So this is a pretty neat thing: artists and retrocomputing enthusiasts have worked together to uncover a collection of previously unknown works by Andy Warhol from 1985, pieced together from files on aging floppy disks. The coolest bit, I think, is the recovery effort was kicked off when the artist Cory Arcangel watched a video demo of Warhol using an Amiga to paint Deborah Harry, and on a hunch went digging for more from that era.
One thing that might seem surprising is the copyright notice on each of the works. It’s listed as © 2014 The Andy Warhol Foundation for the Visual Arts, Inc. / Artists Rights Society (ARS), New York. But it’s actually totally correct: copyright notice hasn’t been required on works since 1989, but when it is given, the date refers to the first publication date—not the creation date. ((That’s per the Copyright Office’s Circular 3 [pdf].))
Why might that matter? For one thing, it could possibly affect the duration of the copyright term. The works are described as “the products of a commission by Commodore International,” but it seems unlikely that they are considered a work-for-hire. If that were the case, copyright would last for 95 years from first publication—in this case 2109. If the earlier date were put in the notice, copyright could be found to expire that much earlier, as soon as 2080.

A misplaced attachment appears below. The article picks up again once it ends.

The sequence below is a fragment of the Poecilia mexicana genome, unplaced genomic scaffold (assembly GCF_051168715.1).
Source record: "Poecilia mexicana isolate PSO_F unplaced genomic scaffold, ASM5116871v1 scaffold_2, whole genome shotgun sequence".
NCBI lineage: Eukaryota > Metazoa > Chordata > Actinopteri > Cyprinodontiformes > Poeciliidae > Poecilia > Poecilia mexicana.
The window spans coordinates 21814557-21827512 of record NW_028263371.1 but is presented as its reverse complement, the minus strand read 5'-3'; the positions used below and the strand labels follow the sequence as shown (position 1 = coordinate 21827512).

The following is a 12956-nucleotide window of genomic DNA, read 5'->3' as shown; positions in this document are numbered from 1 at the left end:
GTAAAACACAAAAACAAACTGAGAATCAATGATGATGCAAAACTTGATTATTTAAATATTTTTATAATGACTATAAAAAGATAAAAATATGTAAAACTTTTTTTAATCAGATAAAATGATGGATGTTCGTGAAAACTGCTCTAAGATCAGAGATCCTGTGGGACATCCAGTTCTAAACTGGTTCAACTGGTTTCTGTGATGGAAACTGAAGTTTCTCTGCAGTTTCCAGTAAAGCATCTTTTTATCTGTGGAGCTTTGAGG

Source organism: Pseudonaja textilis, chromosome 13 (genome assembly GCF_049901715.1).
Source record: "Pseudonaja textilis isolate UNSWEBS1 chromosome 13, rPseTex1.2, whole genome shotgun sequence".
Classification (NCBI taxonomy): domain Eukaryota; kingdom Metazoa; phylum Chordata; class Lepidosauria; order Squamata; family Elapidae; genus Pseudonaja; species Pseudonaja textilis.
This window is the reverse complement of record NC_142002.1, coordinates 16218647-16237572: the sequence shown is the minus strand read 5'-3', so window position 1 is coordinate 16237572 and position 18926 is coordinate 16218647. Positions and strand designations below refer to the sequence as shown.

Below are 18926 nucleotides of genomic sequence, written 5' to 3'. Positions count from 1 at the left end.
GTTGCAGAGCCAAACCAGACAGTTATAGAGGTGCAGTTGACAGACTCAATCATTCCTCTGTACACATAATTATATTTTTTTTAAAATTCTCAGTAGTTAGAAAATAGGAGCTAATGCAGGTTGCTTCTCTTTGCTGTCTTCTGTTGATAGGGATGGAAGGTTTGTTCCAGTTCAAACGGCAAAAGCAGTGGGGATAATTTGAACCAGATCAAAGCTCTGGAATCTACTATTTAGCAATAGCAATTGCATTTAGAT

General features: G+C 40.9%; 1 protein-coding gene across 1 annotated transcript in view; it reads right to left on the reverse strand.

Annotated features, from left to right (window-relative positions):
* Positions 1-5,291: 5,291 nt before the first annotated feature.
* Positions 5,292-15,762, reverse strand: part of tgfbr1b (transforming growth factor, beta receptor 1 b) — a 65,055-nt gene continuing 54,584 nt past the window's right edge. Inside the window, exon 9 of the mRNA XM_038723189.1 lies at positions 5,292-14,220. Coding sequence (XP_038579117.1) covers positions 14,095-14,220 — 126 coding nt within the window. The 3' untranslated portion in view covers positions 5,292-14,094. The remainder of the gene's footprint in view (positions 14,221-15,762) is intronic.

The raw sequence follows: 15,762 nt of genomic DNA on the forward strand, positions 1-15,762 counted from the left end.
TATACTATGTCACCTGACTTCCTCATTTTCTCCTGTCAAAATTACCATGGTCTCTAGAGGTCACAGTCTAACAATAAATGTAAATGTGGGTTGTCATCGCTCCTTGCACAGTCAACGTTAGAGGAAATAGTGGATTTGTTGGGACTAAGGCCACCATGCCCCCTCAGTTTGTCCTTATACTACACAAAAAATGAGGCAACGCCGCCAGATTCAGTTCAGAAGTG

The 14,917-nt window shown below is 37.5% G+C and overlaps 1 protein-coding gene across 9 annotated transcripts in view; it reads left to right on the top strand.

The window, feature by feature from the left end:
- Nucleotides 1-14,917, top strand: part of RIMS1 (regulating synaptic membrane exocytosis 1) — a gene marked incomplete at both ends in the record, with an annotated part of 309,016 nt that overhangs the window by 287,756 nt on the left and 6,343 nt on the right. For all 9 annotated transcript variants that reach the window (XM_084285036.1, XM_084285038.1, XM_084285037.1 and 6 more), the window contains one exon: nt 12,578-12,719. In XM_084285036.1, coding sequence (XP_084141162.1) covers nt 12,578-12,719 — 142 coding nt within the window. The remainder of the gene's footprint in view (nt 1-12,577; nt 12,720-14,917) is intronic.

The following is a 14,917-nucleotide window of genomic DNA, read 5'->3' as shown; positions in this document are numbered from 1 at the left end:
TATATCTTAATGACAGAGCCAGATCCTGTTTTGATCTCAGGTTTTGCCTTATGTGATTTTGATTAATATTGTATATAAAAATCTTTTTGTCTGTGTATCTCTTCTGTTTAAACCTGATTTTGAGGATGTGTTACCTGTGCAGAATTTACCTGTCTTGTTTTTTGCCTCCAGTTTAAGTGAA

But if it were a work for hire, it’d be Commodore, and not Warhol(‘s Foundation) that held the copyright. That’s not the case. Instead, it’s just a standard unpublished work, so copyright lasts for Warhol’s life plus 70 years: until just 2057.
Anyway, for the most part this is an exciting find for art history. But there are a few things I find really sad. For one, the fact that his works will be locked up until 2057 is terrible. His fondness for appropriation just lends a grim irony. Of course, by understanding what the copyright notice date meant I got the work into the public domain almost 50 years earlier, but that ambiguity can still cast a shadow of uncertainty over the use for decades.
Also, of course, a “stronger” copyright system could have prevented Arcangel from ever seeing the Warhol video that led to this discovery. “Strong” copyright encourages rightsholders to publish works only in ways that will provide known value; discoveries like Arcangel’s are the kind of surprise value that a more lax system allows.
It’s sad, too, that the hurdles these retrocomputing experts faced are exacerbated by DRM and anti-circumvention laws. And without the cooperation of the Warhol foundation, this restoration work could have been deemed impossible. Advocates for stricter copyright like to wave the flag of the artists. But surely the fact that so much art history is at risk hurts those artists, too.